While London's flowerovlove is no stranger to the chiller parts of We Are: The Guard, Joyce Cisse is finally making her debut in our indie column this August with her latest single, "Get With You." The follow-up to "Hannah Montana," "Get With You" is a fun, thrilling missile of a song about "going after something you want. Needing, wanting, and urging to 'get with it.'" "Hey, hey, I think I really like you/Hey, hi, it would be really nice to/Get with you," sings Joyce, with the 17-year-old riding the stop-start salvo with ease.



Gordi gives a voice to the deep, unshakeable sense of longing inside of me like no other, with the Jagjaguwar artist doing it all over again on "Stranger." The latest single to be unveiled from her upcoming EP, Inhuman, "Stranger" is a resonant acoustic ache written in Reykjavík, Iceland. Gordi: "The song has lived in many forms since, and I've always wanted to find a home for it. In one of Melbourne's many lockdowns, I eventually rewrote the track – I got my friend, JT Bates, to add some drums in the Midwest."



We've already heard "Down" and "Eleanor," and this Monday, London's Hot Chip continue to explore existential crises at the club on the gargantuan "Freakout/Release." "'Freakout/Release' is about pent-up energy and the need for release, and escape," reveals Alexis Taylor in a press release. "It's also about finding your place in relation to music and to performing." Built around a robot voice and a riff that sounds like a nuclear reactor overheating, "Freakout/Release" is dance music at its most mammoth.



Why Bonnie is coming to terms with the emotional desolation that follows a breakup on "Nowhere, LA." Speaking in a statement, Blair Howerton said "Nowhere, LA" was "inspired by a true story of breaking down in the middle of nowhere Louisiana with an ex, this song is about looking at a relationship in the rear view mirror." "Once you're further away from a place, you can see it all more clearly and with a bit more understanding," she adds of the cut, a chugging ode to the heart becoming a wasteland.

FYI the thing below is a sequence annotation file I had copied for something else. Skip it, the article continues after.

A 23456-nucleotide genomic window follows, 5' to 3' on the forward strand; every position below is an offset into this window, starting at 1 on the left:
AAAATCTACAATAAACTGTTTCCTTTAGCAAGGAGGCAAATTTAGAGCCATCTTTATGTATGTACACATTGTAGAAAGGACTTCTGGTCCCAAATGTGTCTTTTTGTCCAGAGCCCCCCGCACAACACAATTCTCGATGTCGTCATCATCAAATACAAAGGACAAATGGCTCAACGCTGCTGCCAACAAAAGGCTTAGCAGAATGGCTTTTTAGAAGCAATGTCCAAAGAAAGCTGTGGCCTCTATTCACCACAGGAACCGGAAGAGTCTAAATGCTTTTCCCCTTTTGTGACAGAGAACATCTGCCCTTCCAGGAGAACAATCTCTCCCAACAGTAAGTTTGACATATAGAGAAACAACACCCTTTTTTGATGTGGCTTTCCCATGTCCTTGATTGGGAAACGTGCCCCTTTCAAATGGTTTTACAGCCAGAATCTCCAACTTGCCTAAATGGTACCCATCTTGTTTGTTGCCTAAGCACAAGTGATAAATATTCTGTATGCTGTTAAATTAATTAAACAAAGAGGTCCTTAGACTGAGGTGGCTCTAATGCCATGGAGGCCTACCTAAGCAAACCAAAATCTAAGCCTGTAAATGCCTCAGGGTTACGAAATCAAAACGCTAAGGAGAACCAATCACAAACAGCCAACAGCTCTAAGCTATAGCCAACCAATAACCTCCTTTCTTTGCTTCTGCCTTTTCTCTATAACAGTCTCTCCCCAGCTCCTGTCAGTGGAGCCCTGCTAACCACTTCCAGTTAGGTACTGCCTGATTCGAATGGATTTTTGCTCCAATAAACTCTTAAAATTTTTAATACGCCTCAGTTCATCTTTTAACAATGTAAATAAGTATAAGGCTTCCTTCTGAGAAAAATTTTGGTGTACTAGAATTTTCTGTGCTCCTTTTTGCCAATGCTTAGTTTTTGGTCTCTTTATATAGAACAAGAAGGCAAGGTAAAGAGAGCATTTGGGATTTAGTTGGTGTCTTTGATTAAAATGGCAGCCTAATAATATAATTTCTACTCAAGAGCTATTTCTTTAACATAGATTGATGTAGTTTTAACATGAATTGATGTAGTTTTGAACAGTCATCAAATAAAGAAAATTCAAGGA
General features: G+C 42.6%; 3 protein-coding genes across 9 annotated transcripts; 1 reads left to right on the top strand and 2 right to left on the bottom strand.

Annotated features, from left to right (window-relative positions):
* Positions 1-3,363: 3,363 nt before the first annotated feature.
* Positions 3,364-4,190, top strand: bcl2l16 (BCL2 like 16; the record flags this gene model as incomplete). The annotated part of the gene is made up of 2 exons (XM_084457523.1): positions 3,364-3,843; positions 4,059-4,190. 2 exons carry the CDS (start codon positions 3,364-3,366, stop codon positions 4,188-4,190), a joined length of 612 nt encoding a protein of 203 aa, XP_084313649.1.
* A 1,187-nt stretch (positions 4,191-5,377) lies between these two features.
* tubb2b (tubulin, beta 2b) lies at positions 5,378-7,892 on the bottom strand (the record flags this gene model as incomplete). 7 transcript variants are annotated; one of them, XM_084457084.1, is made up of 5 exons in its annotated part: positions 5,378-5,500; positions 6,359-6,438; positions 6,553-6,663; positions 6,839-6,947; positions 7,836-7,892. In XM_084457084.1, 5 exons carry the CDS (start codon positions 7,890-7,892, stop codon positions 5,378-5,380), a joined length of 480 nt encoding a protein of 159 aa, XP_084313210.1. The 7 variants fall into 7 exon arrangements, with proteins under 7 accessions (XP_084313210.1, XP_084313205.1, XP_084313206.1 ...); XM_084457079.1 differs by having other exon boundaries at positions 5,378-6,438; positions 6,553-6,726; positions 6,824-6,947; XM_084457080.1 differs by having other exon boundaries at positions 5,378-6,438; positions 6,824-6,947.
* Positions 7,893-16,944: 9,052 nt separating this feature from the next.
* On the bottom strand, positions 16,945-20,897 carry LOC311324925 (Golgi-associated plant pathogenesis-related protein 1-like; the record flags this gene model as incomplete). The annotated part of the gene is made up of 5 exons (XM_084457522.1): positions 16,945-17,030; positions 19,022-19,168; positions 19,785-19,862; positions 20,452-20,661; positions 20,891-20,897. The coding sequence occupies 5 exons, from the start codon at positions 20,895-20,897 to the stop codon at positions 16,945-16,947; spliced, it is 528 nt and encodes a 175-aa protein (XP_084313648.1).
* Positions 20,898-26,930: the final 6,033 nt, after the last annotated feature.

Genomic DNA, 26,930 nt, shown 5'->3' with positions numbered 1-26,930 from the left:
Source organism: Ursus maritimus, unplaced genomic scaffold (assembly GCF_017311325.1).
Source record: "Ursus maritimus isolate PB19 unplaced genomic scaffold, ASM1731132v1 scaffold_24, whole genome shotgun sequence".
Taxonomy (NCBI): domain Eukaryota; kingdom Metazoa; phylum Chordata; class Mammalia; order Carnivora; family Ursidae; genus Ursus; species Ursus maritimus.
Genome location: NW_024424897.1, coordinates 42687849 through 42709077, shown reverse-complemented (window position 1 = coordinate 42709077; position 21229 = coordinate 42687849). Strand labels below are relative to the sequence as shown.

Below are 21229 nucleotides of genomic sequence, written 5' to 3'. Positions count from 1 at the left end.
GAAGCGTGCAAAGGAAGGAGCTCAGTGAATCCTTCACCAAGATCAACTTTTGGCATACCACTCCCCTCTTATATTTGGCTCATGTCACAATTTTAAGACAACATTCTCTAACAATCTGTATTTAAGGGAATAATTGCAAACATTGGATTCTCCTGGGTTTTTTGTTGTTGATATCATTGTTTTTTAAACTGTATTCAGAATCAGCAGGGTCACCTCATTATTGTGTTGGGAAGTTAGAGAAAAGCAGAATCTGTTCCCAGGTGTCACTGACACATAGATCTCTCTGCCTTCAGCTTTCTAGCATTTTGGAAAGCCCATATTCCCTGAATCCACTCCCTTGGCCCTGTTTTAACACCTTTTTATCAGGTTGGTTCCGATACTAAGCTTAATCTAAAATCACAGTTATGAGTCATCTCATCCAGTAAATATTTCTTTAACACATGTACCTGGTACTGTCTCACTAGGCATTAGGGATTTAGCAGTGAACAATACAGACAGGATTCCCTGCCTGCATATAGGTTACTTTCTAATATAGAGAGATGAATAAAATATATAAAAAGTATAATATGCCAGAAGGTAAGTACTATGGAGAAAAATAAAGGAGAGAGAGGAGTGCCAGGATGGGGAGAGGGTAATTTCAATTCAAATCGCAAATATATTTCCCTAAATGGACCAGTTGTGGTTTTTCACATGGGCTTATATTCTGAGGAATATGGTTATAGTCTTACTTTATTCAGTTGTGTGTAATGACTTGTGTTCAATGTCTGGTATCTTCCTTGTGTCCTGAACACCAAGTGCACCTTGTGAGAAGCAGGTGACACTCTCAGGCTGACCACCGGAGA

Back in March, Whitmer Thomas unveiled Can't Believe You're Happy Here EP, a six-song collection produced by Jay Som's Melina Mae Cortez Duterte, and this August, the Gulf Shores, Alabama act is making his return with "Rigmarole." "'Rigamarole' is a song about trying to shake depression with routine, and ultimately accepting I've got no choice but to sink into it," says Whitmer in a statement. A bright, punchy, danceable bit of heartland-pop about the drudgery of life, "Rigmarole" is the definition of this meme.


Follow We Are: The Guard's Weekly Chart on Spotify for more! xo

Online Music Marketing Course – Get Your Music Heard

Jess Grant is a frustrated writer hailing from London, England. When she isn't tasked with disentangling her thoughts from her brain and putting them on paper, Jess can generally be found listening to The Beatles, or cooking vegetarian food.